Back in 2013, Electronic Arts’ CFO Blake Jorgensen stated that the publisher would support last-gen platforms ”until 2017, at the earliest”. This means that FIFA 18 most definitely falls within EA’s long-term strategy of phasing out support for older consoles.
If true, this could leave Xbox 360 and PS3 gamers in need of a FIFA fix out in the cold – and potentially shelling out big bucks to upgrade their gaming rig a little earlier than maybe they had hoped.
FIFA 18 is shaping up to be an evolution of the ’17 edition, rather than a revolutionary step-change in the franchise. Nevertheless, we have sifted through all of the speculation to bring you the lowdown on what you can expect, come September.
Tech specs and appearance
FIFA 18 is sticking with the Frostbite 3 engine which debuted in the previous edition. So while we should be treated to bug fixes (lag in Ultimate Team mode, anyone?) and minor touches, don’t hold out hope for a complete graphical overhaul this time around.
But at the same time it’s those visual flourishes that create an immediate impact (and look good on trade show video walls). So do expect even greater attention to detail and realistic touches with FIFA 18. Of course that means more individual player definition, and tweaks in textures and animations. But also look out for more responsiveness and context-based action in the stadiums and crowd interactions, too.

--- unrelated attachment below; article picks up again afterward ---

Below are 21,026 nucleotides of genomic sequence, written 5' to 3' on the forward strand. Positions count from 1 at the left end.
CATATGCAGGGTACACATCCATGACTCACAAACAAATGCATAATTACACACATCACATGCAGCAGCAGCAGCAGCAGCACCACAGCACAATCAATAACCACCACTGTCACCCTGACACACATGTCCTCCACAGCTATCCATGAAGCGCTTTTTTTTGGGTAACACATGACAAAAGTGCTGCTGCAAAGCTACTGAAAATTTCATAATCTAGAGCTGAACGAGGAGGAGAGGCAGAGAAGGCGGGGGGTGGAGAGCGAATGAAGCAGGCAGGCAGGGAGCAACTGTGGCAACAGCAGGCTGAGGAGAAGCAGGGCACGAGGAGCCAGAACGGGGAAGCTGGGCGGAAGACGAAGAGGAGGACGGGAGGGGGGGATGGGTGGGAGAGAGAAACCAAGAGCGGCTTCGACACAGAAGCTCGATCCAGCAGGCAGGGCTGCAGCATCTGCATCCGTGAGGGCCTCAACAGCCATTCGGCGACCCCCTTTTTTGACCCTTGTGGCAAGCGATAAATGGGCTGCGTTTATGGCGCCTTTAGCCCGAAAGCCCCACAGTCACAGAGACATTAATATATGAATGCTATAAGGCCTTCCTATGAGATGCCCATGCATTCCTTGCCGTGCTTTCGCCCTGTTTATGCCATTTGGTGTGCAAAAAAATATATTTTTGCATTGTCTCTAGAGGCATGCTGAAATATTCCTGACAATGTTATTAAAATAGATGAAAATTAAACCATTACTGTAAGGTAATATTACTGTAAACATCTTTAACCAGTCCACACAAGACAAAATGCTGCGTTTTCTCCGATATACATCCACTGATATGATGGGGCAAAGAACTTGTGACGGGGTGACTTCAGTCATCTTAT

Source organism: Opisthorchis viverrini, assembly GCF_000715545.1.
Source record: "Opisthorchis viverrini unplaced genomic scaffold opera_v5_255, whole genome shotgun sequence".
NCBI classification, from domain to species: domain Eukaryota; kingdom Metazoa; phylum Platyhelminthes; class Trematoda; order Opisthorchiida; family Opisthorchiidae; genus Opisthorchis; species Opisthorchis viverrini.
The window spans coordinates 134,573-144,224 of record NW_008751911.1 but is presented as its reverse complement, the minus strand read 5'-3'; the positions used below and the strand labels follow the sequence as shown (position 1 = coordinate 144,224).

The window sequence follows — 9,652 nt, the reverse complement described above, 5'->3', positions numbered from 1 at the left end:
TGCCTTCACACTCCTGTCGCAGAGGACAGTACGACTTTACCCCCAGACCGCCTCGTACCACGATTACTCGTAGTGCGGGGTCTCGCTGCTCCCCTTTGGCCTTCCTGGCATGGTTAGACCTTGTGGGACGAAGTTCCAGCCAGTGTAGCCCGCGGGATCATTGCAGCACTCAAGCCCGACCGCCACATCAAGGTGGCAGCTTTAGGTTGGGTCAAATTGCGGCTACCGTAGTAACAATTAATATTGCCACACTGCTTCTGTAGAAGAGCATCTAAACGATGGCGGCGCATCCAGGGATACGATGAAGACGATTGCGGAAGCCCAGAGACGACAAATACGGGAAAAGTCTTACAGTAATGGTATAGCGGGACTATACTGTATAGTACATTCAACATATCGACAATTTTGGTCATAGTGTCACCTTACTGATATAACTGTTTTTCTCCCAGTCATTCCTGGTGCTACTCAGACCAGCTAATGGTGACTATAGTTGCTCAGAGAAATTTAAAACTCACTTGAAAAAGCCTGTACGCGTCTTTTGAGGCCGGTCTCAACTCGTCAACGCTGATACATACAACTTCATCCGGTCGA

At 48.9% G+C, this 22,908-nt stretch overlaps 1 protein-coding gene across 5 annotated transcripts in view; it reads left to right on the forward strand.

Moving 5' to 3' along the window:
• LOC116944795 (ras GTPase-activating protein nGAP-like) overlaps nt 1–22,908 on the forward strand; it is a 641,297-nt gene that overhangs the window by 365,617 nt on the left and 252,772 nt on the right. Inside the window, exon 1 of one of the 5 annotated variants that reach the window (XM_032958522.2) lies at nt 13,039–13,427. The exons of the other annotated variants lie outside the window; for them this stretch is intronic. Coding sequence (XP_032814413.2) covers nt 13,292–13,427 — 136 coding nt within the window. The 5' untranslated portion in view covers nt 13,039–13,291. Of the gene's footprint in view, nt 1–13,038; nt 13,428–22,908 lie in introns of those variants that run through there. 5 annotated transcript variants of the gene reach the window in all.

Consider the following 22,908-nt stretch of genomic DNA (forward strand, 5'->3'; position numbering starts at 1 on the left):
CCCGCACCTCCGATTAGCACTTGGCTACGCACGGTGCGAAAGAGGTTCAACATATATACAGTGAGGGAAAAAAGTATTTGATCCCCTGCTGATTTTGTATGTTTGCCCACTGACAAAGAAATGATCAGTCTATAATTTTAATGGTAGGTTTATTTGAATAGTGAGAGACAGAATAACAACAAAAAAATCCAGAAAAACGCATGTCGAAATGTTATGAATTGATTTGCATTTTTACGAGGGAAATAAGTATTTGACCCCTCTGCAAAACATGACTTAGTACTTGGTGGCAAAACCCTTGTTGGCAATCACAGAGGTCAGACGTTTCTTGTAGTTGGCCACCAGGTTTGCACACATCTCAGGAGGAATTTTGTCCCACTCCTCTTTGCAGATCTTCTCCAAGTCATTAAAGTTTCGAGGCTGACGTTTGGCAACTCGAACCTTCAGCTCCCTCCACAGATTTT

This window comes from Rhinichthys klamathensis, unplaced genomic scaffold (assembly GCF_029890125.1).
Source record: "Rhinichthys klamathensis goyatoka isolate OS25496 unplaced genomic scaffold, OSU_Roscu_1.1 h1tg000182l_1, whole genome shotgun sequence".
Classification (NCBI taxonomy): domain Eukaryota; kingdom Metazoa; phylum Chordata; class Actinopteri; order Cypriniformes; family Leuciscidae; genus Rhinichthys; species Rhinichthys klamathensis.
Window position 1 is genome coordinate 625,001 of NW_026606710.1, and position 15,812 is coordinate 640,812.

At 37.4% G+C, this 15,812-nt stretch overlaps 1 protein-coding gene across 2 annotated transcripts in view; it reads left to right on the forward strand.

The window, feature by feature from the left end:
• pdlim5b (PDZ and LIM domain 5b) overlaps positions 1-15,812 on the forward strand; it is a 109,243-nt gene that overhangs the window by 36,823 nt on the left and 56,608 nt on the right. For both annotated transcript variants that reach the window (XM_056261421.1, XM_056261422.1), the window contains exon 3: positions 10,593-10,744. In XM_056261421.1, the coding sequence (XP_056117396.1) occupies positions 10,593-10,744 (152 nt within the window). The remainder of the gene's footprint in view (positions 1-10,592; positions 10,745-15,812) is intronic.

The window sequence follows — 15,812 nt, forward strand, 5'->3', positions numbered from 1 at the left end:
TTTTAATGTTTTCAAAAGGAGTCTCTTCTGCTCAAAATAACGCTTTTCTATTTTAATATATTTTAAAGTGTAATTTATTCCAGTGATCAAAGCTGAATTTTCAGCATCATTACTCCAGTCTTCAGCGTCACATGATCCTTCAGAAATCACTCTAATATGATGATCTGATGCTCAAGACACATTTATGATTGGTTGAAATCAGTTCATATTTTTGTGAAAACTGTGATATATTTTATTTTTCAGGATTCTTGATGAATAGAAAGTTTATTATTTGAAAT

EA has already teased its dynamic weather changes to FIFA 18. Games will no longer be guaranteed to end under the same weather conditions they kicked off in: meaning extra challenges to face, and greater opportunities to out-think your opponent as you race to react more quickly to high winds or a sudden downpour.
The Journey continues…
Story modes in sports simulators can be something of a hit-and-miss affair: most gamers prioritise multiplayer kick-arounds either online or with friends. But the addition of a story mode called The Journey in FIFA 17 proved a winning formula. So much so, in fact, that EA has decided to bring it back for a second season in FIFA 18.
Specific details about The Journey: Season 2 are few and far between at the moment, and it is unclear whether players will continue to track the career of rising star Alex Hunter for his second year in the big leagues, or if they will be lacing the boots of another new hopeful as he embarks on his rookie season.